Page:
CINCINNATI (AP) Construction began Jan. 31 on a consumer-data company’s new $122 million headquarters in the heart of downtown Cincinnati, a development being touted for deepening the city’s ongoing transformation from a declining Rust Belt dinosaur to a region pulsing with new development and revitalization.
The nine-story office tower will be home to dunnhumbyUSA, which analyzes consumer habits for companies like Macy’s, Procter & Gamble, Coca-Cola and PepsiCo.
The company, a joint venture of Cincinnati-based Kroger and London-based dunnhumby, began in Cincinnati with three employees in 2003 and now has more than 650; the company plans to nearly double to a 1,100-person workforce by 2018.
Both Cincinnati and state officials fought to keep the fast-growing company in the city, awarding it a combined $25 million in tax credits and incentives. Those efforts came despite arguments from some who said that in tough financial times, cities should tighten their belts.
"Anytime you can take a vacant lot that was a parking lot and turn it into a world headquarters for a company in your city, that’s a big deal," said Mayor Mark Mallory at a groundbreaking.
Mallory has been one of the biggest proponents of dunnhumbyUSA’s plans in Cincinnati, saying the city would be crazy not to try to retain the company with tax incentives. His philosophy is that more people working downtown mean more income taxes and commerce, and that’s going to mean a more vibrant economy.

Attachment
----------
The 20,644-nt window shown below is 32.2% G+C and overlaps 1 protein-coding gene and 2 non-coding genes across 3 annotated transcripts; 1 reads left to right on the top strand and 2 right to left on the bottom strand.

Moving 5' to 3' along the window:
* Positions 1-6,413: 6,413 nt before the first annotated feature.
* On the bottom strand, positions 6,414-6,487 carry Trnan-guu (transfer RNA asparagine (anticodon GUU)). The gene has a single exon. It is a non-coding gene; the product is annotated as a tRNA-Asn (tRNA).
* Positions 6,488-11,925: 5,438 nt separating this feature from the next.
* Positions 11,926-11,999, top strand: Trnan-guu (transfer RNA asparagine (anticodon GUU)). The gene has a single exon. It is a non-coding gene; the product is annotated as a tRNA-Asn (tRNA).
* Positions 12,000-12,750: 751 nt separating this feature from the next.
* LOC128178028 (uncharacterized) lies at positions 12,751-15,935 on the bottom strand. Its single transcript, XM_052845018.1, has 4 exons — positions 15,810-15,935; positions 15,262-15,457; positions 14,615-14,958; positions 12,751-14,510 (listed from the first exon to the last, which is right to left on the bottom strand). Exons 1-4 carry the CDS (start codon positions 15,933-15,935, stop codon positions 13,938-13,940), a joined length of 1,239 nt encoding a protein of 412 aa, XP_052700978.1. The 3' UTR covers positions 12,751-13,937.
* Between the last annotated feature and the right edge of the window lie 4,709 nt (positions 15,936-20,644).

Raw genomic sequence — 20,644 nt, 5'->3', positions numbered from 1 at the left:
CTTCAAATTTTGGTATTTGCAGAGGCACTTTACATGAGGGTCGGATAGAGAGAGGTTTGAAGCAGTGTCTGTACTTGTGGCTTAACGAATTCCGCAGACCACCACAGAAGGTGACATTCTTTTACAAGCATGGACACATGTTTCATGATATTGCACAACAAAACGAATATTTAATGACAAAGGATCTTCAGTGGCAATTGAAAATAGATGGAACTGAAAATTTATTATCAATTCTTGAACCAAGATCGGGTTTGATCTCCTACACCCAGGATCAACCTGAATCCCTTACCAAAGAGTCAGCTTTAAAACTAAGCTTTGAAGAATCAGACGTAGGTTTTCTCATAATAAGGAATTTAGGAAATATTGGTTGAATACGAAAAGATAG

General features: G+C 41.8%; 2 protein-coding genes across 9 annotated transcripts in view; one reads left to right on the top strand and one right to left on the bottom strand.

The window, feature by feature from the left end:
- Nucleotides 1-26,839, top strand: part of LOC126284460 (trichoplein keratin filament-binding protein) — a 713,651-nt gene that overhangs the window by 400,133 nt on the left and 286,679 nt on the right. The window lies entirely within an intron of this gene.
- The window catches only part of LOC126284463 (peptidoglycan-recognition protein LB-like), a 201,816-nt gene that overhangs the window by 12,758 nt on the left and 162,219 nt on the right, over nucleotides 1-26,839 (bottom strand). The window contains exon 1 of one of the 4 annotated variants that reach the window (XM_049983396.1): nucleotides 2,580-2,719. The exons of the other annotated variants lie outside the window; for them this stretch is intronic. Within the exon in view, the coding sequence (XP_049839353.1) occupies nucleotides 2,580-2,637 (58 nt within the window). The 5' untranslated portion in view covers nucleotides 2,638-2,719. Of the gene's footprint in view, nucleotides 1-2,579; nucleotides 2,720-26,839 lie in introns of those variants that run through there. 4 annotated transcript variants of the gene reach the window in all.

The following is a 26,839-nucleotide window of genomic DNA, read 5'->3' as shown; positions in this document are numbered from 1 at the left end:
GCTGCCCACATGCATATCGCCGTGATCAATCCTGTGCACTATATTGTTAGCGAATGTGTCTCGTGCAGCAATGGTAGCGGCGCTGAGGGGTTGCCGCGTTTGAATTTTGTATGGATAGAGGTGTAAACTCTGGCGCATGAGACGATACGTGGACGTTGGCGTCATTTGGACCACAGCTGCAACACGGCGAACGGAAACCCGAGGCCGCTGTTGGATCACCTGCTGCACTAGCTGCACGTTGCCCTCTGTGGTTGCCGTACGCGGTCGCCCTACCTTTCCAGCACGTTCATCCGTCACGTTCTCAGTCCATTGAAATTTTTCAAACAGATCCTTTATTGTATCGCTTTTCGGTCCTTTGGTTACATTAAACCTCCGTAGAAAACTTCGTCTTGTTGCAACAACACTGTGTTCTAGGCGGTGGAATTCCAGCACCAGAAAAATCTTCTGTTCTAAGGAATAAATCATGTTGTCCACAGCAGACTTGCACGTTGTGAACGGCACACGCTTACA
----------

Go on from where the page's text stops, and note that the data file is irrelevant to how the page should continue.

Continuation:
Stuart Aitken, dunnhumbyUSA’s president and CEO, said that staying in downtown Cincinnati will "help grow our business and bring more professional jobs to the state of Ohio."
Aitken said his company is committed to Cincinnati for the long run.
"We have enormous pride in this city and feel genuine love for this city," he said.
In what is now a city-owned parking lot, the new building will be in a prime location. It will be nestled between a Sak’s Fifth Avenue and a Macy’s, surrounded by three hotels and just a block away from Fountain Square, the heart of downtown and the site of some of the city’s biggest public events, including Oktoberfest.
Along with 280,000 sq. ft. for dunnhumbyUSA, the project will include 30,000 sq. ft. for restaurants unique to the area, retail stores, entertainment venues and conveniences. Construction is expected to finish in December 2014.
City officials hope the new headquarters will spur further redevelopment in the downtown area, which began undergoing a major transformation in 2006 with the reopening of Fountain Square after a $49 million renovation.
Other projects include a $322 million, 41-story office tower that opened in 2011 and now monopolizes the city’s skyline, a $600 million retail and residential development in the half-mile between the Bengals and Reds stadiums known as The Banks, and a new streetcar line slated to open in 2015.
A 156-room boutique hotel had its grand opening in November after a $51 million renovation, and a $400 million downtown casino is set to open on March 4 after more than two years of construction.
In the nearby Over-the-Rhine historic district, dozens of shabby but beautiful buildings have been transformed into popular bars and restaurants and the once crime-prone Washington Park underwent a $48 million overhaul to become one of the city’s favorite spots for concerts, outdoor movie viewings and flea markets.
"In spite of the fact that you can see your breath, it’s hot in Cincinnati," City Manager Milton Dohoney Jr. said at the groundbreaking amid freezing temperatures. "From The Banks to the casino to Washington Park, we’re creating a city that’s getting attention both nationally and internationally."